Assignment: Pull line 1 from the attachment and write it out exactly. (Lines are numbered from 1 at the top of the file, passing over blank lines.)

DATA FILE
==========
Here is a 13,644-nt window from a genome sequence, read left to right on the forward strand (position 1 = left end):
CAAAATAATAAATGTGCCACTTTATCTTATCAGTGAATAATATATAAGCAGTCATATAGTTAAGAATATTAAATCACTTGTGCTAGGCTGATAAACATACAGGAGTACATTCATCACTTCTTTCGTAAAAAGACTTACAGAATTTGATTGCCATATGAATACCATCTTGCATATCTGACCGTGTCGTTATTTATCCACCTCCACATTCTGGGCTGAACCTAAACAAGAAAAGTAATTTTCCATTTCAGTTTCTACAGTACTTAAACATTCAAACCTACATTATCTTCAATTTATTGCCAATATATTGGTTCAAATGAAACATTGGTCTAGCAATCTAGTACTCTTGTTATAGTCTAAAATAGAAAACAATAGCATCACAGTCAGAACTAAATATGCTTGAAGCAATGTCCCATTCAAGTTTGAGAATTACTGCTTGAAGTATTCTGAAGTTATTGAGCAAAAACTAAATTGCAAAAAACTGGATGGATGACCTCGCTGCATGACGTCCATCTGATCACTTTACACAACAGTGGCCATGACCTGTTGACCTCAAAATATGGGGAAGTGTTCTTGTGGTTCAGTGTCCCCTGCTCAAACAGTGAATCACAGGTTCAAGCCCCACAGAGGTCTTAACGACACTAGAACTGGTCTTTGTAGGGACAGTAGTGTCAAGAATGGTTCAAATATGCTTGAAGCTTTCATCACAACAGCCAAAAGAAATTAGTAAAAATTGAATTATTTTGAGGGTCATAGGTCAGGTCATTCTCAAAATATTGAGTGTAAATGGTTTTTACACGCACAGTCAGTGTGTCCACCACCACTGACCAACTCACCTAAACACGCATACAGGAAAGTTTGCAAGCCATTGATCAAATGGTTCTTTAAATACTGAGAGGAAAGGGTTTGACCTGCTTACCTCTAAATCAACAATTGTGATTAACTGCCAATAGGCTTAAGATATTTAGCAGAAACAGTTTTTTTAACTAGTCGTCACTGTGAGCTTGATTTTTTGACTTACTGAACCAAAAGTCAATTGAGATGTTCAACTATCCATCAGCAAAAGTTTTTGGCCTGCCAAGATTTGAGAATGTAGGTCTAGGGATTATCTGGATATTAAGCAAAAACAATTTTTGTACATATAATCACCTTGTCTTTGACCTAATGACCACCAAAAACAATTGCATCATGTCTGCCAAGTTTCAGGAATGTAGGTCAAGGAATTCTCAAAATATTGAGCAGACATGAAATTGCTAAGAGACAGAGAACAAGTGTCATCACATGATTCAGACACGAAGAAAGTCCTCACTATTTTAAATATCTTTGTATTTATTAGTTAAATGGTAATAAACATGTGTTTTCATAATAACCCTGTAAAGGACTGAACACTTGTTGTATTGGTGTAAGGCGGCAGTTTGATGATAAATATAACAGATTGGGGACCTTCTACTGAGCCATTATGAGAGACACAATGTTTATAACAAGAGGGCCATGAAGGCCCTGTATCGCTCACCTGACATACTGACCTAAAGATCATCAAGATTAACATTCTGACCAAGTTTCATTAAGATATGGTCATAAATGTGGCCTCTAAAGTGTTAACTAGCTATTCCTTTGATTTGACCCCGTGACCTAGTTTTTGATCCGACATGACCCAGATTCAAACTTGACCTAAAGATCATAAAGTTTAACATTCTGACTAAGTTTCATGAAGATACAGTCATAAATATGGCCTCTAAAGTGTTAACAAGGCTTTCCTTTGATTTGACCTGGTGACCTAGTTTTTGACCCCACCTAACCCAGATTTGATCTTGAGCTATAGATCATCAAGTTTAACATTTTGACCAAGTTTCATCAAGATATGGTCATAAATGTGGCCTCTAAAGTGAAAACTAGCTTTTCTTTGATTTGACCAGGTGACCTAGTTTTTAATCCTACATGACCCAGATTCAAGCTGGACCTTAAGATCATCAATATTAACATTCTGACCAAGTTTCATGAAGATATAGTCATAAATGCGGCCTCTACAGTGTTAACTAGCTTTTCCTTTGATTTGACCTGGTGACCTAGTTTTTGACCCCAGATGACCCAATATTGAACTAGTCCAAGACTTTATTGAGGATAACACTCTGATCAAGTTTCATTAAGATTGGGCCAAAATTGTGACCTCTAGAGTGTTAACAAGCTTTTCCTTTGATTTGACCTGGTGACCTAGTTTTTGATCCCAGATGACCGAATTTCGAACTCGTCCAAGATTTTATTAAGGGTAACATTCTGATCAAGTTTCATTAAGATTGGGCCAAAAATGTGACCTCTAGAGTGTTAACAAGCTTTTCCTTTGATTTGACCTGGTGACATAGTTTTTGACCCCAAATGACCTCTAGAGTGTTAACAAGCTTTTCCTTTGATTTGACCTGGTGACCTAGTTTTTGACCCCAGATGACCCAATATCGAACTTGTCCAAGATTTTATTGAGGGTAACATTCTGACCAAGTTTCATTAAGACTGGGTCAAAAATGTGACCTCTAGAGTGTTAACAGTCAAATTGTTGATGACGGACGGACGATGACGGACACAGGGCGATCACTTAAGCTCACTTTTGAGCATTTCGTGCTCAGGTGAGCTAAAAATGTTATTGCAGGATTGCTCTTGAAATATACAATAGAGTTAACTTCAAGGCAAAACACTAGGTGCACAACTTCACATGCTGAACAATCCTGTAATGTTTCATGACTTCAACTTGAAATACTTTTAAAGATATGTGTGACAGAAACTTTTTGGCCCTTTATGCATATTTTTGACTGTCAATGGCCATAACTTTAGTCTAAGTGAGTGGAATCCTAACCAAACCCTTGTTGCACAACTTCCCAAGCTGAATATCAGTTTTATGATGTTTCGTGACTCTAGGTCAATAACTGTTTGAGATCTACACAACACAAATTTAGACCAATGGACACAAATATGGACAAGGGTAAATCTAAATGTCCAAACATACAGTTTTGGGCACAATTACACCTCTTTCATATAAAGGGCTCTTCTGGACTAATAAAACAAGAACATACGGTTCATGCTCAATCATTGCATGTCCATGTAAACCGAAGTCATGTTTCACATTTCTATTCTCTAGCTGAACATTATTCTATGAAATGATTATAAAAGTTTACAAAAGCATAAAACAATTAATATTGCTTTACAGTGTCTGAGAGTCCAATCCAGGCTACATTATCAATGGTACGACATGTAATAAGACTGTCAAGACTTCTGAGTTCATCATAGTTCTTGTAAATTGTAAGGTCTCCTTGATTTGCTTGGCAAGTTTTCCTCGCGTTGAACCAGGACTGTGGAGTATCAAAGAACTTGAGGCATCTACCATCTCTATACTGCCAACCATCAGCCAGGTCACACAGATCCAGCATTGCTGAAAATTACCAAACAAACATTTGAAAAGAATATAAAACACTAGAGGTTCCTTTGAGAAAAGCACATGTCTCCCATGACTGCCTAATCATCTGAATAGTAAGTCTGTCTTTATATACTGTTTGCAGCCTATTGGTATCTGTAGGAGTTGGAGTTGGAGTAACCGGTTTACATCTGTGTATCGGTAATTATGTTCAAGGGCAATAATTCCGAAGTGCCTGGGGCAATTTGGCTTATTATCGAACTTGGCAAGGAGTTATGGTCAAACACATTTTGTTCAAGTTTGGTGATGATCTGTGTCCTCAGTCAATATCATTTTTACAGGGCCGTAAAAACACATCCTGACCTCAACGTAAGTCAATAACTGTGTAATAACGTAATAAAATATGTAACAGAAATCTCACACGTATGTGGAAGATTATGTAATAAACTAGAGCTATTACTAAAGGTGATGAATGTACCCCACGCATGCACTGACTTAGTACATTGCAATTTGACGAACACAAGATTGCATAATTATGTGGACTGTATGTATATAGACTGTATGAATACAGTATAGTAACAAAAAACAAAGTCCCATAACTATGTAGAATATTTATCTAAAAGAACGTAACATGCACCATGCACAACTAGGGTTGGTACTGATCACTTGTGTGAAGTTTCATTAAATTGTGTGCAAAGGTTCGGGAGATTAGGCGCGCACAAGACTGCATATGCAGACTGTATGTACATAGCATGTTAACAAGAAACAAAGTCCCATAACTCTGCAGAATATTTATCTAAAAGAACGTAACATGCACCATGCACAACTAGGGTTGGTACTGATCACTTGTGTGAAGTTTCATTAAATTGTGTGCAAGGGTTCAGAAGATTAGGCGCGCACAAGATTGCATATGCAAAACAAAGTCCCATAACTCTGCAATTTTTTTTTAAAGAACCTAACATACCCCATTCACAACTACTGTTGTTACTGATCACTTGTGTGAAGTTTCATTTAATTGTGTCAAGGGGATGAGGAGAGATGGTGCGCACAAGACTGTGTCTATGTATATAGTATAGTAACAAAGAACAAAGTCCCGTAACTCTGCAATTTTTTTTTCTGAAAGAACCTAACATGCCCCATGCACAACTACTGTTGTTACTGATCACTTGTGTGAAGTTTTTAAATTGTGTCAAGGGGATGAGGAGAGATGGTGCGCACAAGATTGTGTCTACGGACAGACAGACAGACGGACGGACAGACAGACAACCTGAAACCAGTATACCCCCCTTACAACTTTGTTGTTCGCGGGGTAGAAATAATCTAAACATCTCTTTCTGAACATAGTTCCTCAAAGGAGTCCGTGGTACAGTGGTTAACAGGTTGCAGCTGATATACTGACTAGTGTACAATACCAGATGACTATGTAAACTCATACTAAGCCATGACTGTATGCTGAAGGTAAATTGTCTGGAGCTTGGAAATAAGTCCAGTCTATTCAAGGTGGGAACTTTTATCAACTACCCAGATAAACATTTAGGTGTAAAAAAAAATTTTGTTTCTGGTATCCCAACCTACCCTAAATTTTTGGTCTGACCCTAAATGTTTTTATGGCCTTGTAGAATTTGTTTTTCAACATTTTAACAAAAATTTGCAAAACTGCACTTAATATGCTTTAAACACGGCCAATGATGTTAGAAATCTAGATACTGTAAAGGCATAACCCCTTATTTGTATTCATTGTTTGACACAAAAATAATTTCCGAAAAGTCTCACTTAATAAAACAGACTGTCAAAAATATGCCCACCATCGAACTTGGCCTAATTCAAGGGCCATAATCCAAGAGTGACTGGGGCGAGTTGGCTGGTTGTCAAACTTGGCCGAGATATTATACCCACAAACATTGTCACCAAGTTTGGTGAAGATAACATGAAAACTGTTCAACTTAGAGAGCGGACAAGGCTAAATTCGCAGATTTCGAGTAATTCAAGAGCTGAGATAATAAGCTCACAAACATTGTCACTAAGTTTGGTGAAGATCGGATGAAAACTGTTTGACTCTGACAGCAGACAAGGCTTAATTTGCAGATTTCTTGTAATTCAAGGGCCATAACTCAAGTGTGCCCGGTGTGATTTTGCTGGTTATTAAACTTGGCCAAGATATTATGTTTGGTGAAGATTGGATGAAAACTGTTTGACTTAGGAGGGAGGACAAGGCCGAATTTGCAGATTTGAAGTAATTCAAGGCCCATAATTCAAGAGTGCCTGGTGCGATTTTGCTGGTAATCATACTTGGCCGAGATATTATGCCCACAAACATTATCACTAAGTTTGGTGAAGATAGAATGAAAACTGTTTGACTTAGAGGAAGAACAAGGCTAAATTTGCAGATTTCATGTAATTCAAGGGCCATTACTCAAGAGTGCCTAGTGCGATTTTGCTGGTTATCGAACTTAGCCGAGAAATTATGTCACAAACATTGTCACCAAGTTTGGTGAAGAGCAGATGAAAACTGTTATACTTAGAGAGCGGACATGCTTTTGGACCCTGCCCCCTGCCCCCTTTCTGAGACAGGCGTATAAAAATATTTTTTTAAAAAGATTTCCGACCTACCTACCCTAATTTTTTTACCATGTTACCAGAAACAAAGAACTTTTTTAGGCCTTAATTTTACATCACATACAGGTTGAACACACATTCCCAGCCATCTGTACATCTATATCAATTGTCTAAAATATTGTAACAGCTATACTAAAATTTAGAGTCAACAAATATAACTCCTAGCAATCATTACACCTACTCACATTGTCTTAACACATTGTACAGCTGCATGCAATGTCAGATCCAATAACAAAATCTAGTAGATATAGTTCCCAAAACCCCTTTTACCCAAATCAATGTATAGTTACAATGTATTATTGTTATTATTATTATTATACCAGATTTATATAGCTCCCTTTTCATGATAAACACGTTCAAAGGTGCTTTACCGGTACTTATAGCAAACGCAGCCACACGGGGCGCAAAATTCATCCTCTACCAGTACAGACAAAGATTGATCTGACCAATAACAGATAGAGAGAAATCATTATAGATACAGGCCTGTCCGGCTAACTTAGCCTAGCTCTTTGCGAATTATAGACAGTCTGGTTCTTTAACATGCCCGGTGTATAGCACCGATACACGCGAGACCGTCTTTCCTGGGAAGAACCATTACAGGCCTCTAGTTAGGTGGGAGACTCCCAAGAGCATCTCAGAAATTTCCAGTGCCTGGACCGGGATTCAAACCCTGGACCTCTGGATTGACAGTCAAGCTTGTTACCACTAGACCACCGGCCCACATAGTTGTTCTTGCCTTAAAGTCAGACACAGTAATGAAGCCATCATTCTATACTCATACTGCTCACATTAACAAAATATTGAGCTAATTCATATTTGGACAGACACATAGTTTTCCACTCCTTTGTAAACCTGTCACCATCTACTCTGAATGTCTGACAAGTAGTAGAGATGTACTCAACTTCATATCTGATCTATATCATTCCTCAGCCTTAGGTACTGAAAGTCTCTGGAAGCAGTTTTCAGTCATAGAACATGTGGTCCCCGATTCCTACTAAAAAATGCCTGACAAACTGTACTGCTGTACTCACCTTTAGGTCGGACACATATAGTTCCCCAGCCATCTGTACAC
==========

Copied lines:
Here is a 13,644-nt window from a genome sequence, read left to right on the forward strand (position 1 = left end):